Essential Tools

by Jonathan

  • Vice – Today you can buy an adequate vice for as little as £20, but you can pay hundreds.  Buy the best you can afford.
  • Scissors – You will need a pair of fine pointed very sharp scissors. Embroidery scissors are good. A good pair should last you for years as long as you don’t go cutting wire with them.
  • Bobbin Holder – The early models had no ceramic inserts in the tube and eventually started fraying the threads. It is worth the extra cost to buy ceramic models.
  • Hackle Pliers – Basic models are not expensive and will do the job adequately. I still have my original one that my mentor made for me from thick wire, and it still works.
  • Dubbing Needle – I still use hat pins. They are handy for cleaning out varnish from the hook eye and applying varnish to the head of the finished fly. You can buy the proper tool cheaply.
  • Threader – An indispensable tool for feeding your thread onto the bobbin holder.
  • Whip Finish Tool – If you can use one of these then use it. If you cannot , tie off with the traditional double half hitch ( like me ).
  • Varnish – You only need clear to start with. Apply with dubbing needle. Very good advice is to remember to put the lid straight back on the bottle when finished.
  • Beeswax – Indispensable for dubbing.
  • Pliers – A pair of small fine nosed pliers for de-barbing hooks
  • Dubbing Brush – Used for raising dubbed hair. Make one easily yourself using an old lollipop stick and glueing velcro to both sides at one end.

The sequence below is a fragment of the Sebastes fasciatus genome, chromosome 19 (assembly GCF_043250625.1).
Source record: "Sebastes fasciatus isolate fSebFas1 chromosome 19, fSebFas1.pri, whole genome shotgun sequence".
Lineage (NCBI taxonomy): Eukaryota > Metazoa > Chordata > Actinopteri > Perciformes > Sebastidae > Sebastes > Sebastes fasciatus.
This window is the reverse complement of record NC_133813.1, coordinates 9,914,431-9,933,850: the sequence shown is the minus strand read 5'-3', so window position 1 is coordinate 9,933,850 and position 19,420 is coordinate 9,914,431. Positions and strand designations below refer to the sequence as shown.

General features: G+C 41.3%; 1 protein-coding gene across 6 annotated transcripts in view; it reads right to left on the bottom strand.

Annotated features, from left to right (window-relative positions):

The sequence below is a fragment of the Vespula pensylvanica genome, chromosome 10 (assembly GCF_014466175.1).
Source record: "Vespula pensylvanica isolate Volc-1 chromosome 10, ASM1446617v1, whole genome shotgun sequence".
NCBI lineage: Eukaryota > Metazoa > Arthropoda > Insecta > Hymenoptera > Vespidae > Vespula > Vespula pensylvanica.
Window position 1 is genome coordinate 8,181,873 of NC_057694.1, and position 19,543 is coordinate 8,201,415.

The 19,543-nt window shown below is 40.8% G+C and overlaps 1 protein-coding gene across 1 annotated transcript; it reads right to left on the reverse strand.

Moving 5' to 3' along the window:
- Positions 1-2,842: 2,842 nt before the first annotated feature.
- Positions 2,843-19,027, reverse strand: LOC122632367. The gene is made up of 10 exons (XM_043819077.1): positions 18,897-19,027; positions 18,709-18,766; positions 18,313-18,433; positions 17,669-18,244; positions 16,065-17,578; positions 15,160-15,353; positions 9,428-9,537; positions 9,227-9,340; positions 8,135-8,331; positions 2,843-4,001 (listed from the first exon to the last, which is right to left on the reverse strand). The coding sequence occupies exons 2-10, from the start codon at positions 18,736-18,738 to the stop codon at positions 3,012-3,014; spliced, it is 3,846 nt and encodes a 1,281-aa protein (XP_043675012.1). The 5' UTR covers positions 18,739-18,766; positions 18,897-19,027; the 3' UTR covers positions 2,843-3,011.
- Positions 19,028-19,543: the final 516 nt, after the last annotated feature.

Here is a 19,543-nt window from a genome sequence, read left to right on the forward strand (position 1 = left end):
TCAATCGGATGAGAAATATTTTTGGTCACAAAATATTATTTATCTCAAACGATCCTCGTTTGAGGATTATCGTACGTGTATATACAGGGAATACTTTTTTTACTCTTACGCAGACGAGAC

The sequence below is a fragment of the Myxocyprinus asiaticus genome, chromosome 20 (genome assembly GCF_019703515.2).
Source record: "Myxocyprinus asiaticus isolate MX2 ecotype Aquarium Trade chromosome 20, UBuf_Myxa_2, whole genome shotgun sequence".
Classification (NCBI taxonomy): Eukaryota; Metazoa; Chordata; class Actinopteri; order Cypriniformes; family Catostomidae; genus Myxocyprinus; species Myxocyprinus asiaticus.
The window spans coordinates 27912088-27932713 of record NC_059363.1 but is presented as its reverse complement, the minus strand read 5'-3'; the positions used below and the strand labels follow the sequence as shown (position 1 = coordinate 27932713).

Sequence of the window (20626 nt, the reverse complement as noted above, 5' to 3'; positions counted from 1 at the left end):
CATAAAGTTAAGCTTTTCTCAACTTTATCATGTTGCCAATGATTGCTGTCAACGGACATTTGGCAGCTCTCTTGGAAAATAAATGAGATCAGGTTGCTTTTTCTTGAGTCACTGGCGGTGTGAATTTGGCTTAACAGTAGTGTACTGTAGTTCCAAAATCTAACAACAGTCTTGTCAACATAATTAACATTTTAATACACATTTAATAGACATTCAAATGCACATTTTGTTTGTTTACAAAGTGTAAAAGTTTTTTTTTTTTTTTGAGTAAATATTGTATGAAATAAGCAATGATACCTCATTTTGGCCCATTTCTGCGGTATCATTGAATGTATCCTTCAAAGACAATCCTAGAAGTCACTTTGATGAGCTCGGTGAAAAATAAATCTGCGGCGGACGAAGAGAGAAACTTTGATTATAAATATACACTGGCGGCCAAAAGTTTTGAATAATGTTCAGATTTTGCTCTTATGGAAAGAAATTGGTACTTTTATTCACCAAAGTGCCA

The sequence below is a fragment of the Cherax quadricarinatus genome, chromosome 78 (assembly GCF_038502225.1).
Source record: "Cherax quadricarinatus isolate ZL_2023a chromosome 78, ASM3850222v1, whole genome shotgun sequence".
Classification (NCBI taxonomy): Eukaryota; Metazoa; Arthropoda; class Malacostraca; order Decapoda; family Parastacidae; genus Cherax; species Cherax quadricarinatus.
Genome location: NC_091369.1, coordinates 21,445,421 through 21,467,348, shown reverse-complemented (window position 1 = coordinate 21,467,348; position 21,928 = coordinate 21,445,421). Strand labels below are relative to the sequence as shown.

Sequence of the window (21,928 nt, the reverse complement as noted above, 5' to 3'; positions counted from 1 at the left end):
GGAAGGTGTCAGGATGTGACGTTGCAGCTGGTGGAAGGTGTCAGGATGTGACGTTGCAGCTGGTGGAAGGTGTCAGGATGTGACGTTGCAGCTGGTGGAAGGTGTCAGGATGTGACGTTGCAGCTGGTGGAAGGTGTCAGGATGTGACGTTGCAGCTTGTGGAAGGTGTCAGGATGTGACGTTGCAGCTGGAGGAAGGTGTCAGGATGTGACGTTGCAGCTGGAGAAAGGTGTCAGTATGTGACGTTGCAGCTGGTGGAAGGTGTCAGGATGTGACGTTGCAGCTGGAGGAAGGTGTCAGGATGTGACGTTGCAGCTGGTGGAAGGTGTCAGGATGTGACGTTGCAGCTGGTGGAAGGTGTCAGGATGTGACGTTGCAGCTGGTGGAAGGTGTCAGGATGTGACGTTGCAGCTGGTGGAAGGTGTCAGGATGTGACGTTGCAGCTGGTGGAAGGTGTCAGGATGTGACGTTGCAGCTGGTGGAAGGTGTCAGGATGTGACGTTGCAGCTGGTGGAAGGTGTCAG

{ 20 comments… read them below or add one }

Wayne Marx July 13, 2009 at 7:11 pm

Hi Dave,
Just found your site and I love it. I used to tie flies all the time and just gave up when i was about 19 but have recently found my passion again for fly fishing and fly tying. Looking forward to some more lessons.

DaveC July 10, 2009 at 12:37 pm

Hi Bill
Thanks for your comments all the way way from Tennessee. I know only too well how diificult it can be to pick up techniques from ‘ still illustrations’. You will find that once you have mastered the basics it is much easier to follow books. Just remember that nothing is laid down in tablets of stone. By experimenting not only will you find how to do things but how not to do them. Hasten slowly and enjoy the experience.
Happy Fishing
DaveC.and the Team

DaveC July 10, 2009 at 12:28 pm

Hi Tom
Thanks for your e-mail. Here in the UK. we dont have the luxury of freshwater bass and pan fish so I am not familiar with tying flies to fish for them. My pattern book does have the odd dressing for bass flies and one of the easier patterns to tie is as follows( tied similar to Woolley Bugger,
Beginners lesson 12) Hook size long shank 4. Thread black. Tail black marabou. Body black wool. Palmered black cock hackle. Chain bead eyes optional. Can also be tied in white, brown, olive and red.
Hope this helps
Happy Fishing
DaveC.and the Team

DaveC July 10, 2009 at 12:15 pm

Hi Steve
You do seem to have no luck with the ceramics. I have had the same problem on occasion but when you do get a good one it is worth its weight in gold. I am still using some of the original bobbin holders from the 70s and they are still going strong. Later models purchased have had a limited life and I make no comment on where they were probably made. My Flytying den(The Bunker) is carpeted which probably helps.